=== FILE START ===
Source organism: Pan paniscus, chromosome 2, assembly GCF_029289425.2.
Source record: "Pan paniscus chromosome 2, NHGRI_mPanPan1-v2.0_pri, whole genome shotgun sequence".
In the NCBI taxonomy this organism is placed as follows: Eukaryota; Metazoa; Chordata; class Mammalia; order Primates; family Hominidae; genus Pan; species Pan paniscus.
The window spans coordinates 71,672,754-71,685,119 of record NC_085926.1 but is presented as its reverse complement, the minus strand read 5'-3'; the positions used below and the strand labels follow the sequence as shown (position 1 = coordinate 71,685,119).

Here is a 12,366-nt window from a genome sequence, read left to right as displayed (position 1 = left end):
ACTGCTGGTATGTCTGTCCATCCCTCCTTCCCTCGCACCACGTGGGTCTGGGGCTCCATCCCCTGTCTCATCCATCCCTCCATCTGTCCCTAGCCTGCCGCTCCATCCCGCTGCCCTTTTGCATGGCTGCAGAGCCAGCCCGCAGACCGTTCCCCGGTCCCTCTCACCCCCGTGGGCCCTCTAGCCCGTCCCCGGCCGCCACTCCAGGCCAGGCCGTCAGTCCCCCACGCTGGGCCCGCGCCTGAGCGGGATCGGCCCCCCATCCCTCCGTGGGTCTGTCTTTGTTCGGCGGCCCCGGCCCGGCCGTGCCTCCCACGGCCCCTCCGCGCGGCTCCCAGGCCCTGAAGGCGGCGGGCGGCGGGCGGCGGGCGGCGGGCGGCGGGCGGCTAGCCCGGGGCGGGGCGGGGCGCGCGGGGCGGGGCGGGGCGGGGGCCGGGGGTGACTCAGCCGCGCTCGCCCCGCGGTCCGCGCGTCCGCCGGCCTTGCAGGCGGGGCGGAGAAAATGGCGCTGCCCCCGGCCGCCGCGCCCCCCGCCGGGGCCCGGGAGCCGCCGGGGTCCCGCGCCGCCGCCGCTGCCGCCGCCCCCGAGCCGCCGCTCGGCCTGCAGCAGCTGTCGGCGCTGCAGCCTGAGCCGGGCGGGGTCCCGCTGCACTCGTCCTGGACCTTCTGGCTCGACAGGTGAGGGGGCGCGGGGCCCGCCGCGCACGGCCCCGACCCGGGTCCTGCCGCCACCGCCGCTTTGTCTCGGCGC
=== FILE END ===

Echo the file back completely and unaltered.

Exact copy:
Source organism: Pan paniscus, chromosome 2, assembly GCF_029289425.2.
Source record: "Pan paniscus chromosome 2, NHGRI_mPanPan1-v2.0_pri, whole genome shotgun sequence".
In the NCBI taxonomy this organism is placed as follows: Eukaryota; Metazoa; Chordata; class Mammalia; order Primates; family Hominidae; genus Pan; species Pan paniscus.
The window spans coordinates 71,672,754-71,685,119 of record NC_085926.1 but is presented as its reverse complement, the minus strand read 5'-3'; the positions used below and the strand labels follow the sequence as shown (position 1 = coordinate 71,685,119).

Here is a 12,366-nt window from a genome sequence, read left to right as displayed (position 1 = left end):
ACTGCTGGTATGTCTGTCCATCCCTCCTTCCCTCGCACCACGTGGGTCTGGGGCTCCATCCCCTGTCTCATCCATCCCTCCATCTGTCCCTAGCCTGCCGCTCCATCCCGCTGCCCTTTTGCATGGCTGCAGAGCCAGCCCGCAGACCGTTCCCCGGTCCCTCTCACCCCCGTGGGCCCTCTAGCCCGTCCCCGGCCGCCACTCCAGGCCAGGCCGTCAGTCCCCCACGCTGGGCCCGCGCCTGAGCGGGATCGGCCCCCCATCCCTCCGTGGGTCTGTCTTTGTTCGGCGGCCCCGGCCCGGCCGTGCCTCCCACGGCCCCTCCGCGCGGCTCCCAGGCCCTGAAGGCGGCGGGCGGCGGGCGGCGGGCGGCGGGCGGCGGGCGGCTAGCCCGGGGCGGGGCGGGGCGCGCGGGGCGGGGCGGGGCGGGGGCCGGGGGTGACTCAGCCGCGCTCGCCCCGCGGTCCGCGCGTCCGCCGGCCTTGCAGGCGGGGCGGAGAAAATGGCGCTGCCCCCGGCCGCCGCGCCCCCCGCCGGGGCCCGGGAGCCGCCGGGGTCCCGCGCCGCCGCCGCTGCCGCCGCCCCCGAGCCGCCGCTCGGCCTGCAGCAGCTGTCGGCGCTGCAGCCTGAGCCGGGCGGGGTCCCGCTGCACTCGTCCTGGACCTTCTGGCTCGACAGGTGAGGGGGCGCGGGGCCCGCCGCGCACGGCCCCGACCCGGGTCCTGCCGCCACCGCCGCTTTGTCTCGGCGC